Covid stress and Eton mess  

As a very wise woman once said, cooking inspiration does not come from the soul, but rather from a deep-seated hatred of the Tory party. It therefore seems only right to channel this week’s political rage into a recipe, the name of which can only be described as fitting.  

Step 1 

Realise it’s actually called ‘Eton mess’ and not ‘eat and mess’ as you so foolishly believed for the first 22 years of your life.  

Step 2  

Get out your ingredients. You will need: 

2 large eggs (no eggcorns here) 
100g sugar 
500g strawberries, hulled and chopped 
400ml double cream 

Along with: 

A smattering of political rage  
A roulette board (essential for decision making) 
A group of students who like to travel 
Questionable Covid policies  
An Etonian education 

Image: Fried Dough on Flickr with license.

Step 3  

Look up what ‘hulled’ means. Best to check what a dialogue signpost is while you’re at it.  

Step 4  

Heat the oven to 120°C and line a tray with baking paper. Having separated your yolks, whisk the egg whites until stiff peaks are formed (not dissimilar to those of January’s Covid graphs).  

Step 5 

Mix the most part of the sugar into to your whipped egg whites and make sure to keep those peaks as stiff as ever. Next, spoon dollops of the mixture onto the tray. As a general guide, you should give less mixture to the North of the tray, but more to the South East. At this point it is imperative that you refuse to comment further on the situation. Put into the oven for about an hour but be prepared to extend the time frame with little to no warning.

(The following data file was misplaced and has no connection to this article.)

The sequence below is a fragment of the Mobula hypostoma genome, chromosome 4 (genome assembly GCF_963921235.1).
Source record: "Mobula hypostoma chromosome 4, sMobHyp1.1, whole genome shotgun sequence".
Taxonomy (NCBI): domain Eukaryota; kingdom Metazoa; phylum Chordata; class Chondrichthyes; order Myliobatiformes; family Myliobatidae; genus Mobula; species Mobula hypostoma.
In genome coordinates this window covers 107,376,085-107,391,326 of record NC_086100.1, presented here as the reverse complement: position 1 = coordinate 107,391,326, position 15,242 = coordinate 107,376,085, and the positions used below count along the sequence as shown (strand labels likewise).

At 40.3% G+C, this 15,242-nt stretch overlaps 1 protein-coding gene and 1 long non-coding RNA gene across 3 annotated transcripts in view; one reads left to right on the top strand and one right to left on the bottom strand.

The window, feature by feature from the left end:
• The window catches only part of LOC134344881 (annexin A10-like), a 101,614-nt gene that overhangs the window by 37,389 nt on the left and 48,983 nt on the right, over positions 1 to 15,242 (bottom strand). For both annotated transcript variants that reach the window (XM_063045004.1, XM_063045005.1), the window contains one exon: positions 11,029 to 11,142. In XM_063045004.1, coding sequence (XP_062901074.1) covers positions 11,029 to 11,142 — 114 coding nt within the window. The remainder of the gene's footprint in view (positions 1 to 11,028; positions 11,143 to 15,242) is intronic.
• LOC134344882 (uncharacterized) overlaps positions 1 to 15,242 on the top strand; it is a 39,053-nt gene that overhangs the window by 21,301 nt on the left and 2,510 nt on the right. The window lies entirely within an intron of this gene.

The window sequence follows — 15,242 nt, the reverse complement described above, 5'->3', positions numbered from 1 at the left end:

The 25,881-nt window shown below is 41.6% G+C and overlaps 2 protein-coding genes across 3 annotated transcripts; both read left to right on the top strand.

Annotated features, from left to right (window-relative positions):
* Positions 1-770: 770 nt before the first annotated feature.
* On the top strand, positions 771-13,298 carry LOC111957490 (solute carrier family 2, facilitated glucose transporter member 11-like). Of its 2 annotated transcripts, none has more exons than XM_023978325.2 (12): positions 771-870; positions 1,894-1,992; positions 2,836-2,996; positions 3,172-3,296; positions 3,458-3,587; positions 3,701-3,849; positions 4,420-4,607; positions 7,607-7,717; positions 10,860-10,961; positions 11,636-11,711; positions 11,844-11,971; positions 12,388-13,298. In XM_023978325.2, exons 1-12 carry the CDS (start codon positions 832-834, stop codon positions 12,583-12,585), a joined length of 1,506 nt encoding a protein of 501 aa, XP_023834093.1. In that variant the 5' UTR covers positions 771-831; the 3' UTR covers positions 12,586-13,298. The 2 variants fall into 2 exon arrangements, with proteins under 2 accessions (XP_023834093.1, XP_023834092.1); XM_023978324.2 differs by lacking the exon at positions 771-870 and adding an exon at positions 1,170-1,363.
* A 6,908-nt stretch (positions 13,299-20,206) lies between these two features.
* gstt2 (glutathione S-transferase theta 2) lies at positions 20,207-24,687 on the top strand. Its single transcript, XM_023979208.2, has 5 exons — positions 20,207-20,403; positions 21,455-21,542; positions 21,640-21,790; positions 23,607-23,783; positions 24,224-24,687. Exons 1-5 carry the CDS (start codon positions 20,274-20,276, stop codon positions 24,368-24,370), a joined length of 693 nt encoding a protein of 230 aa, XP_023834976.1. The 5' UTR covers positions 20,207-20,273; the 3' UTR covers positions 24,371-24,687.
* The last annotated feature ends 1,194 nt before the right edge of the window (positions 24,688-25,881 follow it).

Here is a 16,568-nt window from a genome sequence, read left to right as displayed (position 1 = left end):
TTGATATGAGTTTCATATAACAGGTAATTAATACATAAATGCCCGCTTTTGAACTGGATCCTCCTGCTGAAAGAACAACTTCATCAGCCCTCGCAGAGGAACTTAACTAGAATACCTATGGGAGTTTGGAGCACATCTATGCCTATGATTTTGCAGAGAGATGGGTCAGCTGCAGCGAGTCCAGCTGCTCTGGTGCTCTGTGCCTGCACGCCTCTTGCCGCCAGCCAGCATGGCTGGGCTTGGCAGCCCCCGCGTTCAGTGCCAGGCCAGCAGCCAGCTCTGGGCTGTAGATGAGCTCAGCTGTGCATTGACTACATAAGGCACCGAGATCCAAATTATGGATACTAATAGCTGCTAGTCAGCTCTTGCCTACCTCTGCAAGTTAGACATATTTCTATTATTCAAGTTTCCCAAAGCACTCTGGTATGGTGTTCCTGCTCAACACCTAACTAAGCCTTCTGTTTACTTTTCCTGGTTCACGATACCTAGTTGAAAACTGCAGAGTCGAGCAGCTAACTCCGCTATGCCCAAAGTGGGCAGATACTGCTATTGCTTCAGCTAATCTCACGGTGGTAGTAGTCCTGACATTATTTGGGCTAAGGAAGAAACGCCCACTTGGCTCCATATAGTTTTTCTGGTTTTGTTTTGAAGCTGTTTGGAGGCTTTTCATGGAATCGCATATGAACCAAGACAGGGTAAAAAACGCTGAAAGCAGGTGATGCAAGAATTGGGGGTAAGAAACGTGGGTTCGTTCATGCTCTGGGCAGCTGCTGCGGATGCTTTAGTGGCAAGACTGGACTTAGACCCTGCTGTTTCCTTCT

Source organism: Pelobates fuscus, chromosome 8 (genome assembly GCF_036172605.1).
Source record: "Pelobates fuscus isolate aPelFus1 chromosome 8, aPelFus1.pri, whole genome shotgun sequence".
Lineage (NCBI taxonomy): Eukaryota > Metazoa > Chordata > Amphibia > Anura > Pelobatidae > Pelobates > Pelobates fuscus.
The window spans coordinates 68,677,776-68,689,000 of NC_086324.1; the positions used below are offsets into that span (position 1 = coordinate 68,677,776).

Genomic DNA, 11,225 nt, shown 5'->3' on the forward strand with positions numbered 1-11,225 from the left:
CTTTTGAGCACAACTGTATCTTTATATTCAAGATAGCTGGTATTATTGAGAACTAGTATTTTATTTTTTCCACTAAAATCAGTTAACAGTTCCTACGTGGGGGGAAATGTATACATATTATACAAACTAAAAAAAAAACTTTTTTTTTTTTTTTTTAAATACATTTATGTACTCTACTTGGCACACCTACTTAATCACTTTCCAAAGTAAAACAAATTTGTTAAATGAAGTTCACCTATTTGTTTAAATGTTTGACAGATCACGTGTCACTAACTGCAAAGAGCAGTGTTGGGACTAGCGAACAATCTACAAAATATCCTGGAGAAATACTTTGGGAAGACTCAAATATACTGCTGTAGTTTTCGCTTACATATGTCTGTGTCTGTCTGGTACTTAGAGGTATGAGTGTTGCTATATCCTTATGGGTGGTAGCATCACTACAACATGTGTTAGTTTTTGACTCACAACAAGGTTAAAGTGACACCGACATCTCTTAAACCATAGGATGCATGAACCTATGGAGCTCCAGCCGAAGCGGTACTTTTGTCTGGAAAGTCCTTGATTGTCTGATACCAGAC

Image: Lila Dobbs on Flickr with license.

Step 6 

With your meringues cooled but political rage still burning, sugar-coat the rest of your strawberries in a desperate attempt to cover up the ensuing chaos.  

Step 7 

Whisk the cream until firm, before crushing your hopes and dreams meringues and mixing them in with the strawberries and whipped cream.  

Image: Nenad Stojkovic on Flickr with license.

Step 8 

Garnish with empty promises, more crushed meringue, the odd bit of austerity, and a few strawberries here and there.

Step 9 

Et voilà! There you have it – your very own, and most importantly, original Eton mess. Your finished dish should look something like your final exam, or worse still, the UK government. If it does, we can only apologise. Eton mess is a dish best served cold, and preferably enjoyed in aesthetic locations such as ‘The Tent’.  

Image: Kari C on Flickr with license

Featured image: Kari C on Flickr with license

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